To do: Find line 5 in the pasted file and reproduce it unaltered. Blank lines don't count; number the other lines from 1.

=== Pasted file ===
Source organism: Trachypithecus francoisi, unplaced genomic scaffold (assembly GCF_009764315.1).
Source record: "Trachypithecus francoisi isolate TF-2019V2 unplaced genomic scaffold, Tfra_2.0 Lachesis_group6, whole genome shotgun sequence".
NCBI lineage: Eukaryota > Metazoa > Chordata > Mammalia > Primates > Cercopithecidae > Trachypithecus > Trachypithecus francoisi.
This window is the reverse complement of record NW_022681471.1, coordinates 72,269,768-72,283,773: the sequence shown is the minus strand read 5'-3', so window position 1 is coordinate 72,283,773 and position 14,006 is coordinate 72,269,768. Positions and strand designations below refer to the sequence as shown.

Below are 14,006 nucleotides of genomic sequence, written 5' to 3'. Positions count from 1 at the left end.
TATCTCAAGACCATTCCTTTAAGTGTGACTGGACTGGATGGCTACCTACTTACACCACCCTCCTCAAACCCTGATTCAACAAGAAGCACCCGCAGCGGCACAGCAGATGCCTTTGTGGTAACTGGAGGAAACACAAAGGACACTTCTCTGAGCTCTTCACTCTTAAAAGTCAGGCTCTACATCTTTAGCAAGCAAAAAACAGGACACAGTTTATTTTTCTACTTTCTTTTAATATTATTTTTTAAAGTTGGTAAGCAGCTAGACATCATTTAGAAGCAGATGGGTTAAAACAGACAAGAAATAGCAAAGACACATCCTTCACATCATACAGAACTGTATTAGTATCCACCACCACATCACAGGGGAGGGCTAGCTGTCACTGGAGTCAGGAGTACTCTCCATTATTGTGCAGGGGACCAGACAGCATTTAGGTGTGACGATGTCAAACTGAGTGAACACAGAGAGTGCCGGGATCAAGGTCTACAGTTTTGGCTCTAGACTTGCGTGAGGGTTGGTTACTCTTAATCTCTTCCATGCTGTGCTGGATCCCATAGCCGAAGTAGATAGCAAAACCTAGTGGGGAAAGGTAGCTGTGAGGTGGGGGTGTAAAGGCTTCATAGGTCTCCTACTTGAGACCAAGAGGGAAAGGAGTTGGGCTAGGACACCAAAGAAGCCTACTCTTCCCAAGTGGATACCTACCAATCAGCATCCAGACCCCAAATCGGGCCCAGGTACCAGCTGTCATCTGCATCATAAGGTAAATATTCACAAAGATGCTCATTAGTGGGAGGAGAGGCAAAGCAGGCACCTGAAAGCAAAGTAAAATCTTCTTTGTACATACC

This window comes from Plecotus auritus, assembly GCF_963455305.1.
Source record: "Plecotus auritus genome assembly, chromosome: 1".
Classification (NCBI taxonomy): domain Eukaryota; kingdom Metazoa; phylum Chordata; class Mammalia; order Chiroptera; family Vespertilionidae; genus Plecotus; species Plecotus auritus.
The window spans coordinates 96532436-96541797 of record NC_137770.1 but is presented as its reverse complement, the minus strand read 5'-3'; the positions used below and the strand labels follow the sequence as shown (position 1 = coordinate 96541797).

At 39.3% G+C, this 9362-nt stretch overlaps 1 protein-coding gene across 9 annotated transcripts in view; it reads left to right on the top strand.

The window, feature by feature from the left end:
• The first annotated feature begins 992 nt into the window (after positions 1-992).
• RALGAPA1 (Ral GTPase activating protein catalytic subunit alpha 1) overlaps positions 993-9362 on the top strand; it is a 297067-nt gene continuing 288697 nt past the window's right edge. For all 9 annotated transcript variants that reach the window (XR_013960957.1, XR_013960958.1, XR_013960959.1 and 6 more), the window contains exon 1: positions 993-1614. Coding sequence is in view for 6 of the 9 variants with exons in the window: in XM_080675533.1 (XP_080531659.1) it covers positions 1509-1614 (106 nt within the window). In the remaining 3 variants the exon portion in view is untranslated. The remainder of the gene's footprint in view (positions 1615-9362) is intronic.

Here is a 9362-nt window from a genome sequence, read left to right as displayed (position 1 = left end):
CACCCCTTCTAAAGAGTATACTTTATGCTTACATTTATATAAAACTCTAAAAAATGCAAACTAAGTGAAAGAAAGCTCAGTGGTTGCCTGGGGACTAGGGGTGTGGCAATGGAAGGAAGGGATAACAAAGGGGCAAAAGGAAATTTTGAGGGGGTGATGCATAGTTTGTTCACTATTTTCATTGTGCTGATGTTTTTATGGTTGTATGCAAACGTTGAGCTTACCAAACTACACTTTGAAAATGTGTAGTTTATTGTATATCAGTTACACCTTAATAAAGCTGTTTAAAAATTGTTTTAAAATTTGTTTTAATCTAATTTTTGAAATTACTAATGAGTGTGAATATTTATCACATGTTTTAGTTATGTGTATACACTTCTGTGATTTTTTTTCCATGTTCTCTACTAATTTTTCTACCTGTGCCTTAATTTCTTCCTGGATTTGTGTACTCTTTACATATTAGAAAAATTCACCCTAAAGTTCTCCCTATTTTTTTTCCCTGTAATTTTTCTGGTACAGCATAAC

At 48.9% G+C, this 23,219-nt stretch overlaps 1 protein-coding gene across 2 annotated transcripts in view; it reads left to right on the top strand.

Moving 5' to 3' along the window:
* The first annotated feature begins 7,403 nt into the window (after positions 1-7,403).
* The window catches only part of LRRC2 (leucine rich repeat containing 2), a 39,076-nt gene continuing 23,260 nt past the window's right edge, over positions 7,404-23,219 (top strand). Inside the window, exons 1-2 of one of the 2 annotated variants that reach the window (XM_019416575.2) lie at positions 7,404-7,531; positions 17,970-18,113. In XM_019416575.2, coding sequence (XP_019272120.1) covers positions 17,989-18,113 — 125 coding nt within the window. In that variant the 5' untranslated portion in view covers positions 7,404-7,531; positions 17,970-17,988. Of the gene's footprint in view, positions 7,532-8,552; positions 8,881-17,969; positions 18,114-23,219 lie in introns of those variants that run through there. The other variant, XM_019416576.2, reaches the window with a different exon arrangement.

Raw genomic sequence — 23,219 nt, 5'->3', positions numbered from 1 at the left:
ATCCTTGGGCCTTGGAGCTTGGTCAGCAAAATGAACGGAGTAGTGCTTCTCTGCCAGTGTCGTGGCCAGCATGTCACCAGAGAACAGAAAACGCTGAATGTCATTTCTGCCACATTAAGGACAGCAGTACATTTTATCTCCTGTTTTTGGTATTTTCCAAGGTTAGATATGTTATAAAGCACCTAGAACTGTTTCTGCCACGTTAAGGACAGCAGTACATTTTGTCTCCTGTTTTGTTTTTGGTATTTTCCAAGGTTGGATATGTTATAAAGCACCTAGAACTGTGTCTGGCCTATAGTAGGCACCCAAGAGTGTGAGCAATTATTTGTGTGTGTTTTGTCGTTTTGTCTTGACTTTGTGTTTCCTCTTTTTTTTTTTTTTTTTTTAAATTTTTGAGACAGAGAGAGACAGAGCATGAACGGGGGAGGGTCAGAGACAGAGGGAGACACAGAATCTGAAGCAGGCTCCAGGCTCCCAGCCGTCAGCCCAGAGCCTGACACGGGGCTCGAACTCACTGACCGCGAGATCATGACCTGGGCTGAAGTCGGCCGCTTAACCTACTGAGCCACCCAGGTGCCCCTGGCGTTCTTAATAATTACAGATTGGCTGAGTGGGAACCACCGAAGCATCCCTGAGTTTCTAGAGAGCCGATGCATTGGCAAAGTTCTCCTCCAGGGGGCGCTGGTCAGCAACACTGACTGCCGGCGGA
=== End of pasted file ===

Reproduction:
Below are 14,006 nucleotides of genomic sequence, written 5' to 3'. Positions count from 1 at the left end.